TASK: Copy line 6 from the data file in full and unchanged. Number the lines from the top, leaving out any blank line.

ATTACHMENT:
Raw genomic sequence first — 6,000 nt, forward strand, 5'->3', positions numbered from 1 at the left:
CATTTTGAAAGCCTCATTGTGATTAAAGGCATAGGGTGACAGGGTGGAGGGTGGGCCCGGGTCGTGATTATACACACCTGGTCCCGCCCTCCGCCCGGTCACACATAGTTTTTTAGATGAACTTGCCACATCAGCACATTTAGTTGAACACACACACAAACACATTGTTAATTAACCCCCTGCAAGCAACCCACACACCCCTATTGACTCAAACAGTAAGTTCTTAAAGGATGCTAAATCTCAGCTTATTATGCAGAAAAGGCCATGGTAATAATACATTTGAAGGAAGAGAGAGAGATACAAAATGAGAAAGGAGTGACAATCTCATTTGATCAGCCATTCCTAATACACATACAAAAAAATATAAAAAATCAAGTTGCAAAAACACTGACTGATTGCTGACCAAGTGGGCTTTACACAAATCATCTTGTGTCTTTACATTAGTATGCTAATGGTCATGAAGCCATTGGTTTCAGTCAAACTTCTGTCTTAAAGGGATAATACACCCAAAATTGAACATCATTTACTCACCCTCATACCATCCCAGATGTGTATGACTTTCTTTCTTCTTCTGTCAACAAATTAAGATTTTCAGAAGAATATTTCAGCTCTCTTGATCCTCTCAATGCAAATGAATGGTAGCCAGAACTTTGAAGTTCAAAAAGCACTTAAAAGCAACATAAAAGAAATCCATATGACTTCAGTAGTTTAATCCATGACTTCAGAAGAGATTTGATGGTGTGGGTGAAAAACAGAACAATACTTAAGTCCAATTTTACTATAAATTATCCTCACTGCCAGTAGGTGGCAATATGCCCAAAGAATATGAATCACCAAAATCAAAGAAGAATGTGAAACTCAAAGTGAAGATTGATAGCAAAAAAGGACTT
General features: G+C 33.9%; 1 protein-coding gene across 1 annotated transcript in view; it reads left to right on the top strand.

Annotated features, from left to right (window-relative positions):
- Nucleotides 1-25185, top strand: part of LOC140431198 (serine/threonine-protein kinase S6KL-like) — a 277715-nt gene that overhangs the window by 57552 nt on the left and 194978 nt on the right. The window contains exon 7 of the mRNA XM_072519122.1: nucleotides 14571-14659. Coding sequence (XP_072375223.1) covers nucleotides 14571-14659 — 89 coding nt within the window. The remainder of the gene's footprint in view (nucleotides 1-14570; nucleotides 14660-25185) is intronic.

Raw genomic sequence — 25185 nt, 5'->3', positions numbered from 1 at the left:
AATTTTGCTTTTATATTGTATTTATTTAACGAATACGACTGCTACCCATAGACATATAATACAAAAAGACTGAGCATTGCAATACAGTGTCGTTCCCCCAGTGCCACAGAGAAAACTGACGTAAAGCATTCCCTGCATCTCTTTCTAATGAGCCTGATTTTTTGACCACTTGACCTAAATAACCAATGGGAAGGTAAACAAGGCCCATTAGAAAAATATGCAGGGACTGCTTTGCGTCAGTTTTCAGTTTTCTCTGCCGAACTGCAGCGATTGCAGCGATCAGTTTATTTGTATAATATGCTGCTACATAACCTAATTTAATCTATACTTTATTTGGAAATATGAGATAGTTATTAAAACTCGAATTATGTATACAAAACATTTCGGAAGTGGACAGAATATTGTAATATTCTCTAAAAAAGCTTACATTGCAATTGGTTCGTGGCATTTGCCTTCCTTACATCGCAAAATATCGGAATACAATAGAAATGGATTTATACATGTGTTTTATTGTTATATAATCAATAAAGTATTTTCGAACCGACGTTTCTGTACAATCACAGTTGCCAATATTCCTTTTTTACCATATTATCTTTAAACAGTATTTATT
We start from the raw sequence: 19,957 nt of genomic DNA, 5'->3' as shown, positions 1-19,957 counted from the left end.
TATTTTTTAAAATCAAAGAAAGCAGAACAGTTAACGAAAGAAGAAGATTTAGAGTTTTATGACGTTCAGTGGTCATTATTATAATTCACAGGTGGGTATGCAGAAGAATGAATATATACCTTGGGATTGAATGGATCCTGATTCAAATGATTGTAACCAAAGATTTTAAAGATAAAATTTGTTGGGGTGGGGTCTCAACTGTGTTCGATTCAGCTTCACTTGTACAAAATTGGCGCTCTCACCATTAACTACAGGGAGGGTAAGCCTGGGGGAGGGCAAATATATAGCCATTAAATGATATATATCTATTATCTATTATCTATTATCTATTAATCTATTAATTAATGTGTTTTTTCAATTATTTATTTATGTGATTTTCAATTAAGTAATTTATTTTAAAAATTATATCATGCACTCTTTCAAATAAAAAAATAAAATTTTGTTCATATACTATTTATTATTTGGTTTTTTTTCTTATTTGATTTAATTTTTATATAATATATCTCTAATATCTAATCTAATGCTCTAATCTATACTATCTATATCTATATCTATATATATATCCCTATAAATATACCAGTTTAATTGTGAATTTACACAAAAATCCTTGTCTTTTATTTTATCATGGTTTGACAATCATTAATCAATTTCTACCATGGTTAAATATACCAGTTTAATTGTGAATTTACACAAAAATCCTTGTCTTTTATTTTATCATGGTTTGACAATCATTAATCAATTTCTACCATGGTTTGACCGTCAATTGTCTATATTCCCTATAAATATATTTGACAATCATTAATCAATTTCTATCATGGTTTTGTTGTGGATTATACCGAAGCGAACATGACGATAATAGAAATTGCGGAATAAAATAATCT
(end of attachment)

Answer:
Raw genomic sequence — 25185 nt, 5'->3', positions numbered from 1 at the left: